May 23, 2021 Reading Time: 6 minutes

News of Texas hitting zero Covid deaths despite its alleged Neanderthalism when it dropped its mandated masking in March is helping to bring down mask mandates, which finally are disappearing left and right. They never made sense and were even illegal, an idea with slim empirical support that only got worse as desperate people argued that adding more masks — essentially multiplying zeroes by zeroes — would amount to something positive. “The” science has been in for over a year but for some reason government policymakers have just now made it clear that if you want to avoid Covid (and for most people there is no need to), the key behavior is to not loiter inside with lots of strangers.

That’s right, the social distancing floor arrows and stand here stickers didn’t really matter and the plexiglass was pretty useless unless it went floor to ceiling and wall to wall. And all that hand sanitizer killed a lot of nasties but didn’t appreciably slow Covid. If Walfart, Tarjay, and other big box stores really cared about their customers, they would have stayed open 24-7, kept all their checkout lanes open all the time, moved essentials from the back to the front, and done everything else in their power to get customers in and out fast while protecting the most vulnerable, along the lines of the Great Barrington Declaration, with special hours or stores.

Instead, Big Retail followed dubious government “science,” restricted its hours, forced everyone to squeeze through the same entrance and exit, and made them linger in the checkout line for far too long. But (almost) everyone thought such modifications were okay because the store required “face coverings” and then masks, mostly cheap plastic things that made some people feel like they were doing “their part.” They certainly were playing a part, that of unwitting dupes who lulled others into one of the most dangerous states of mind imaginable, a false sense of security.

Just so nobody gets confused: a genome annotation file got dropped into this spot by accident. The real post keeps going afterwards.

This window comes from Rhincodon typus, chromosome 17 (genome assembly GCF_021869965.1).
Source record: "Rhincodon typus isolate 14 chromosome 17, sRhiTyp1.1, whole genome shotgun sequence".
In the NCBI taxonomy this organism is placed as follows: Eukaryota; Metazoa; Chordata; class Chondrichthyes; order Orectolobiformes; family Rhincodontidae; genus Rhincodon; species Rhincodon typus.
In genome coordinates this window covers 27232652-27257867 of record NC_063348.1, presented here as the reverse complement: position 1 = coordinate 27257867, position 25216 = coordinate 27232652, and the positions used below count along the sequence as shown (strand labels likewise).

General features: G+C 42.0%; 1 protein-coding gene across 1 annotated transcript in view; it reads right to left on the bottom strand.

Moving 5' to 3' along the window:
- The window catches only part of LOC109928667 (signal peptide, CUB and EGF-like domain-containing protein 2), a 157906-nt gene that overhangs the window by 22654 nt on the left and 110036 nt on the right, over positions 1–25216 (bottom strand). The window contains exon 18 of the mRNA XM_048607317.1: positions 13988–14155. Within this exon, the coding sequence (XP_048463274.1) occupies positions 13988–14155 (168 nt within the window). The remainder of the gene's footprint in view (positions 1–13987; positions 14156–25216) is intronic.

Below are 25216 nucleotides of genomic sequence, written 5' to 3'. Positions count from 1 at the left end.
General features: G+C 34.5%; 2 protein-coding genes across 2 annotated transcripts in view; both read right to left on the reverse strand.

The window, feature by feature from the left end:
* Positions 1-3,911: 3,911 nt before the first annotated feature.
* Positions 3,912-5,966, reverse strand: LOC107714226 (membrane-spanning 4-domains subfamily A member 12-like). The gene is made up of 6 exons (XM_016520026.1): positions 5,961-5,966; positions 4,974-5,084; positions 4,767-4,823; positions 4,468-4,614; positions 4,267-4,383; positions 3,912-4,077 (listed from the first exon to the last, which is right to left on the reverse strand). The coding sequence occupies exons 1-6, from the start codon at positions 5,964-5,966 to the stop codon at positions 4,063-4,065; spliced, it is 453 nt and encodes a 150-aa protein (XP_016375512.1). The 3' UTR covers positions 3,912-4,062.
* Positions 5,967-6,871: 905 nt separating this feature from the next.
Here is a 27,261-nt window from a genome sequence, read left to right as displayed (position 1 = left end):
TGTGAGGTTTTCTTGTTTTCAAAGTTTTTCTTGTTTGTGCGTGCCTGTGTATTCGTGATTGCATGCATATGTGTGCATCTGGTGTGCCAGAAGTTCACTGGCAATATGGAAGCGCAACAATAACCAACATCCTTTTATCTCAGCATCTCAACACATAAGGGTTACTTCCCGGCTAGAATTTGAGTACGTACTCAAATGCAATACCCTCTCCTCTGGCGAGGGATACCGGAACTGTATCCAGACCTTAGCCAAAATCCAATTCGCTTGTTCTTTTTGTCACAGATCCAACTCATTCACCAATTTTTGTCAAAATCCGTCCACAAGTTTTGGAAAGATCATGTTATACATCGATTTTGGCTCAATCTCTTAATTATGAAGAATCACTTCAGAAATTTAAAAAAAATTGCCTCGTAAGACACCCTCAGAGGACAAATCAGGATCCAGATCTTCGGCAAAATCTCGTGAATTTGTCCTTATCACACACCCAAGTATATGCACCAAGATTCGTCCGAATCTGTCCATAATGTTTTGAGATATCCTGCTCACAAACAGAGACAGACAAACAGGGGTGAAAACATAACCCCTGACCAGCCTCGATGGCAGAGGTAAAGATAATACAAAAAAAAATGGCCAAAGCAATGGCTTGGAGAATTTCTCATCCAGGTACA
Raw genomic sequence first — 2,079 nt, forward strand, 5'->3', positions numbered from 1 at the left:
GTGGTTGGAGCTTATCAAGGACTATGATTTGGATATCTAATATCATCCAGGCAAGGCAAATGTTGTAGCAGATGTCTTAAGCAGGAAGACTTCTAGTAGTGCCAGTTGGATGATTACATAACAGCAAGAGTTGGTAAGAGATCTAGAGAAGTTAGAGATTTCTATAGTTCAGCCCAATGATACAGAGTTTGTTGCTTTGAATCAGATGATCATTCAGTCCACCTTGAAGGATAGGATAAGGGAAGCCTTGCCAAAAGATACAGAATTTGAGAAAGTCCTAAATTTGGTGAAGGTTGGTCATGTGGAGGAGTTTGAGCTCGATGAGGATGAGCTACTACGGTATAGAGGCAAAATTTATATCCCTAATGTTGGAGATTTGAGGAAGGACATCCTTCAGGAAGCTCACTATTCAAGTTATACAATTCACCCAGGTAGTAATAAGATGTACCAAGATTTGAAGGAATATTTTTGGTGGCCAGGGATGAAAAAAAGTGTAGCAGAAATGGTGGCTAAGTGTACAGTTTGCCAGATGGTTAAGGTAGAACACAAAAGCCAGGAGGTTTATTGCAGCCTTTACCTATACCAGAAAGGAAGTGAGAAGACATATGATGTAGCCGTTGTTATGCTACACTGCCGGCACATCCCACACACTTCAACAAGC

Remnants of the old regime remain, like a school district in Florida where teachers allegedly still pull down their masks to yell at students for drinking water. The last holdouts, besides those with monopoly power like teachers’ unions, are folks suffering from neuroticisms like pathogen disgust and obsessive-compulsive disorder. They cling to mandates the way a wet mask clings to human faces to convince themselves that they can control that which cannot be controlled. It is sad but thankfully they are in the minority now in most states and I hope they can get the help they need and be better for the experience. Queue Nietzsche cliche.

I knew the mask consensus was crumbling when I began to notice masks, even the better ones, showing up in all sorts of places where one rarely sees garbage anymore, much less (allegedly) life-saving medical devices strewn about. Yet there they were, on boardwalks and parking lots, even on fairly remote mountainsides. I began snapping pics of them when convenient, in part just to bring attention to their existence. They are literally polluting the planet as well as people’s minds. According to a recent study, humans across the globe now throw away 3 million face masks per minute

The unedited photographs below (note the occasional shoes and digits) portray over two dozen of those castaways. They expose not just the fact that the wearers valued their masks so little that they carelessly lost or tossed them but also the fact that nobody, myself included, wanted to dispose of these dead masks properly. Some may have feared their presumably Covid-encrusted exteriors while others may have been disgusted that anyone would lose or toss something so valuable.